Hallo! My name is Ben, and I am a final year BA Modern Languages student just returned from a 9 month placement at the Universität Potsdam near Berlin. I was really fortunate to have the opportunity to spend such a long period of time there and I hope I can highlight some of the wonderful memories you can make while studying on the year abroad.

I left for Berlin in October 2022 for my first long-term period outside the UK. I had never really travelled prior to the trip, and I felt a little anxious for what would be waiting for me at the other end. The idea of spending so long in a country where I knew nobody was really daunting for me, but I quickly learned how easy it can be to make friends in a place like Berlin, and I’m so lucky to have met the people that made the whole experience worthwhile.

I chose to undertake a study placement for my year abroad because I appreciated having the option to choose my destination and the ability to adapt my module choices to best suit my needs. I loved the access to native Russian lecturers at Potsdam—previously situated in the former German Democratic Republic—and the number of different modules I could choose from within this field: for me, that included spoken, written and aural communication skills, as well as an insight into Russian linguistics with morphology and syntax; this worked wonders in helping to understand the language’s complex grammar. I combined this with the equivalent in French, and allowed my German skills to develop naturally through exposure to the language in and around my studies. For a language student, it can occasionally be a little complicated to best place yourself in foreign universities, as the language competency is calculated a little differently. Before I applied to modules, I completed short placement tests in all the languages I wished to study in order to best pair me to a class. I found this really helpful and the result both helped to make me feel comfortable with other students and push me to further develop my knowledge. I must admit that learning Russian from German was a little challenging at first, but I quickly became used to the technical terminology that I may not previously have used at home. I found all my lecturers and administrative staff at Potsdam to be so supportive to my needs and were willing to adapt to best support international students when understanding may have been a little harder.

Outside of university life, there was so much to see and do. While Potsdam was around 30km outside of Berlin, being in a capital city gives an unlimited amount of possibilities for socialising, working and sightseeing. The university provides each student with a semester ticket for the entire state of Brandenburg; I found this great for exploring other parts of Germany, including Berlin itself, the Harz mountains, the Polish port town of Szczecin and the other East German cities of Dresden and Leipzig. This part of the country has a real identity thanks to its past and it was fascinating to be able to see the effects of the most recent parts of history with my own eyes. Berlin is well-known for its nightlife but also for its food culture—many of my friends enjoyed nights out in the many bars, or “Kneipen” dotted around the city, and the perfect-for-all-hours Currywurst and Döner Kebab in the city parks. I had the opportunity to meet some of my old friends that already lived in Germany, as well as meet some new ones, such as my pen pals from St. Petersburg and the rest of Germany and Switzerland. Berlin is on the same latitude as the Midlands in the UK, and the weather often reflects our own, so apart from some very chilly winters, there’s not much to prepare for on that front!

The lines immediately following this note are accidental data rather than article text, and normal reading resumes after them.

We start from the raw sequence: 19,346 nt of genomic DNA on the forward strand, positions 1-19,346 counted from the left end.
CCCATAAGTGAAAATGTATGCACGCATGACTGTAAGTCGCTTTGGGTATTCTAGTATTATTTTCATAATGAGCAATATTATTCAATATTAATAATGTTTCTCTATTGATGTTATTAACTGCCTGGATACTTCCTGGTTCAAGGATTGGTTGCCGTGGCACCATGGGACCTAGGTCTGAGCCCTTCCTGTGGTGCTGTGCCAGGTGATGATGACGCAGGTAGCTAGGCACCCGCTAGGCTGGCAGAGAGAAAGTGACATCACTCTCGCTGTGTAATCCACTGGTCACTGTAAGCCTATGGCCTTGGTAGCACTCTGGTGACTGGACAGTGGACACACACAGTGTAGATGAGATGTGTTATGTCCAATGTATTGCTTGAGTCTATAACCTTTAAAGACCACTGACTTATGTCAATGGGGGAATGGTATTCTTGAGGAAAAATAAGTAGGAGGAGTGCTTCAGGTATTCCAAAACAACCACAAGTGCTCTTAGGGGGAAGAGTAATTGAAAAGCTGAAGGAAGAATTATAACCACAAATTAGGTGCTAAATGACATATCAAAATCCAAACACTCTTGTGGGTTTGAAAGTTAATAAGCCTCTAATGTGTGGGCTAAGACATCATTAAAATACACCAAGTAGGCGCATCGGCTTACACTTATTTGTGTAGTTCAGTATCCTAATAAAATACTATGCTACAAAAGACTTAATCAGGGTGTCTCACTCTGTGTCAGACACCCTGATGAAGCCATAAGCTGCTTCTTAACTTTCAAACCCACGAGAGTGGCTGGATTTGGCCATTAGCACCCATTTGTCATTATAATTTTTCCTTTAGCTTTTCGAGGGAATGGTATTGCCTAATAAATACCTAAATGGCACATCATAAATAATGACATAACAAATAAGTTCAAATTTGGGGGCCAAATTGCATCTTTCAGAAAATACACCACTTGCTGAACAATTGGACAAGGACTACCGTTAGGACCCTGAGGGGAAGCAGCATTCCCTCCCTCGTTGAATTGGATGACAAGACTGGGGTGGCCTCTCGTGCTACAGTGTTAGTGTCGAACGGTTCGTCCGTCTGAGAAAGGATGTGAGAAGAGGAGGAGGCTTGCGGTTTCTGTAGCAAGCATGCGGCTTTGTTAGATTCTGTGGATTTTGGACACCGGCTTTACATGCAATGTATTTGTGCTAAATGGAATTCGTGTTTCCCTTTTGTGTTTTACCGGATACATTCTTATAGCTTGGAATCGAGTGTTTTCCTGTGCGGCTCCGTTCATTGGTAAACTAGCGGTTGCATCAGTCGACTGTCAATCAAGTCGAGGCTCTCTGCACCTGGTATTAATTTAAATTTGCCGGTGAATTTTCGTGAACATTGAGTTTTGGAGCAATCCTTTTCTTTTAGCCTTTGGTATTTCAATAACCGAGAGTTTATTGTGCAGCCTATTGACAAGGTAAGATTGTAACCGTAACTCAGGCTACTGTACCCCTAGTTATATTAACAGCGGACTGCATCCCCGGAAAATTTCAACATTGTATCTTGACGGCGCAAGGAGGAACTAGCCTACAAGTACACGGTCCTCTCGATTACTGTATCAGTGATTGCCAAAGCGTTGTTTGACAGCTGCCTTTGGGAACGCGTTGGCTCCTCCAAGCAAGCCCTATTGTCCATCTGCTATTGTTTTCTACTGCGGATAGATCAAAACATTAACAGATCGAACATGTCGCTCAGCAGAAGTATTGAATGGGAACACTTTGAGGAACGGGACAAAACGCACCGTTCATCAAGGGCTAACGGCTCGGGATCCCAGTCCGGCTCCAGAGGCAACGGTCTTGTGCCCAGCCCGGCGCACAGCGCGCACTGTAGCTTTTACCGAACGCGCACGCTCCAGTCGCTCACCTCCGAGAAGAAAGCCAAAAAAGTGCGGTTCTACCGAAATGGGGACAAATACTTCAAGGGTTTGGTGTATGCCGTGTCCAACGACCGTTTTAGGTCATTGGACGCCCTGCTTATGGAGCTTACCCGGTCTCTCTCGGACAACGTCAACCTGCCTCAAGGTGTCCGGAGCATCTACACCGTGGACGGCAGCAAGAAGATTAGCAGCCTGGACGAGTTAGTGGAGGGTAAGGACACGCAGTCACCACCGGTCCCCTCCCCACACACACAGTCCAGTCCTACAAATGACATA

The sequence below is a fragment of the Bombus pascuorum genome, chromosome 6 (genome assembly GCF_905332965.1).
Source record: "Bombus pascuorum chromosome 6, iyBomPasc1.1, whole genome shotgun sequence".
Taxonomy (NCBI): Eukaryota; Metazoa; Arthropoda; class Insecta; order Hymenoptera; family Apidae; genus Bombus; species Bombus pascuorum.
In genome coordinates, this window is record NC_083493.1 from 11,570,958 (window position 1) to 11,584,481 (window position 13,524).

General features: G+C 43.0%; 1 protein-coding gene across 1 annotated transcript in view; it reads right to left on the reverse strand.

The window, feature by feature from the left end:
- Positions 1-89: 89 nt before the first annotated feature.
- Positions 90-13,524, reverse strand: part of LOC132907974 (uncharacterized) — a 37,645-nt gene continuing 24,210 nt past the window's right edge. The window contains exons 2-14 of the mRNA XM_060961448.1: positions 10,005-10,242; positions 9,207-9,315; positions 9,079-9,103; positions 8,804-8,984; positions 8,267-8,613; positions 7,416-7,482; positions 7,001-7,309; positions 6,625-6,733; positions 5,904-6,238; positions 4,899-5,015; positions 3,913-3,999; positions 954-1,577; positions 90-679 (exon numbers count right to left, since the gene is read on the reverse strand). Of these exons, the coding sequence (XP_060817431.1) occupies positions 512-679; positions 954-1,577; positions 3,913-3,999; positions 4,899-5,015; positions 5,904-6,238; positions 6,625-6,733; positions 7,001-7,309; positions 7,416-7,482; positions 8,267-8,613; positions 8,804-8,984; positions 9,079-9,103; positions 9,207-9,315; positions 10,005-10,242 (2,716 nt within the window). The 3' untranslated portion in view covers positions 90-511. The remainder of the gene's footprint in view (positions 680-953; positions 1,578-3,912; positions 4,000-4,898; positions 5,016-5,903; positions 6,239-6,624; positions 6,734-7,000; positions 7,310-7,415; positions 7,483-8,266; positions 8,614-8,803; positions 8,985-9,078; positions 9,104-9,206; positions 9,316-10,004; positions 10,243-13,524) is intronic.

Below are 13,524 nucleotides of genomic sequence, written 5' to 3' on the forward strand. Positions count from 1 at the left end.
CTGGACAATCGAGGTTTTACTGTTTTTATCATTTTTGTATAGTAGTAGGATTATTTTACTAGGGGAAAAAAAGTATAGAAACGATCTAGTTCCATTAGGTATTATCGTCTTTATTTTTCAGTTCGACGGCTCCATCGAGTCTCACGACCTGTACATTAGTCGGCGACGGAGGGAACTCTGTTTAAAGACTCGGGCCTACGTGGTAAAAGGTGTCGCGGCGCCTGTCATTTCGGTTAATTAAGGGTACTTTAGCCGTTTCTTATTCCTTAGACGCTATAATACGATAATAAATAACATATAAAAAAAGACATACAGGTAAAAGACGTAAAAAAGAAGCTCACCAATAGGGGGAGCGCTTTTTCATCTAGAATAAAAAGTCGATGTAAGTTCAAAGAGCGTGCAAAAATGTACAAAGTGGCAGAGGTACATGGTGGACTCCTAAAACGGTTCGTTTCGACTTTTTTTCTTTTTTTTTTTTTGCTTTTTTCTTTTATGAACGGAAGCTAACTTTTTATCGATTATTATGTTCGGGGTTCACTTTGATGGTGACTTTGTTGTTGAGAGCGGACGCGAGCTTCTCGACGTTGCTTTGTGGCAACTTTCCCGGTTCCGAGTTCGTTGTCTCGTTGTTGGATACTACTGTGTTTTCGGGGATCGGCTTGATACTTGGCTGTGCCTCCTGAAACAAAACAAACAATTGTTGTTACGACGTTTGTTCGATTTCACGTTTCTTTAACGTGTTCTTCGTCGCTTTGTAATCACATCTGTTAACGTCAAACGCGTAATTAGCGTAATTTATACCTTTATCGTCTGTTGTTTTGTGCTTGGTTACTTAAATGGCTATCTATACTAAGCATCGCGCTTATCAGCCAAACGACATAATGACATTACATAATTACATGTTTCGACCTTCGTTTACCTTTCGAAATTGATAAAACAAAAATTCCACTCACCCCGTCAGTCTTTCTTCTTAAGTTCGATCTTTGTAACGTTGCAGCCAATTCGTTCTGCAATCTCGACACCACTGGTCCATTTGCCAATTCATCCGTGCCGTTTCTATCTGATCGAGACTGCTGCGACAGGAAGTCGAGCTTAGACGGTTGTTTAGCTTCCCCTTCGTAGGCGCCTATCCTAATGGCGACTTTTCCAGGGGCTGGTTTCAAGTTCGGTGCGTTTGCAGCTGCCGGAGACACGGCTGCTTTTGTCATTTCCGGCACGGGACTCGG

My piece of advice to any prospective future explorers of the world would be to get prepared as early as possible. While there are still changes following Brexit, some processes really took me a lot longer than I expected. Travelling abroad can be a really stressful experience if preparation isn’t as good as it can be, and its best to get everything ready as soon possible so as to be able to best enjoy the time you spend there. Berlin is a particularly challenging city to find accommodation: due to its central position in Europe and the multicultural society, it can be tricky to get a room for a good price! While the university has its own student accommodation, there are limited rooms and most students opt to live in a shared living community or WG (Wohngemeinschaft). There are great websites like wg-gesucht.de to find these.

Spending my year abroad in Berlin was a really eye-opening opportunity for me. To see things from a different perspective and actually experience things I had spent the best part of 10 years learning about was something I couldn’t recommend enough to anyone wanting to get to know their subject better. There really are parts of the language that you cannot learn without living with and applying it on its own stomping ground, and for German, there really is no better place than Berlin.

Schöne Reise!

Liebe Grüße aus Berlin!

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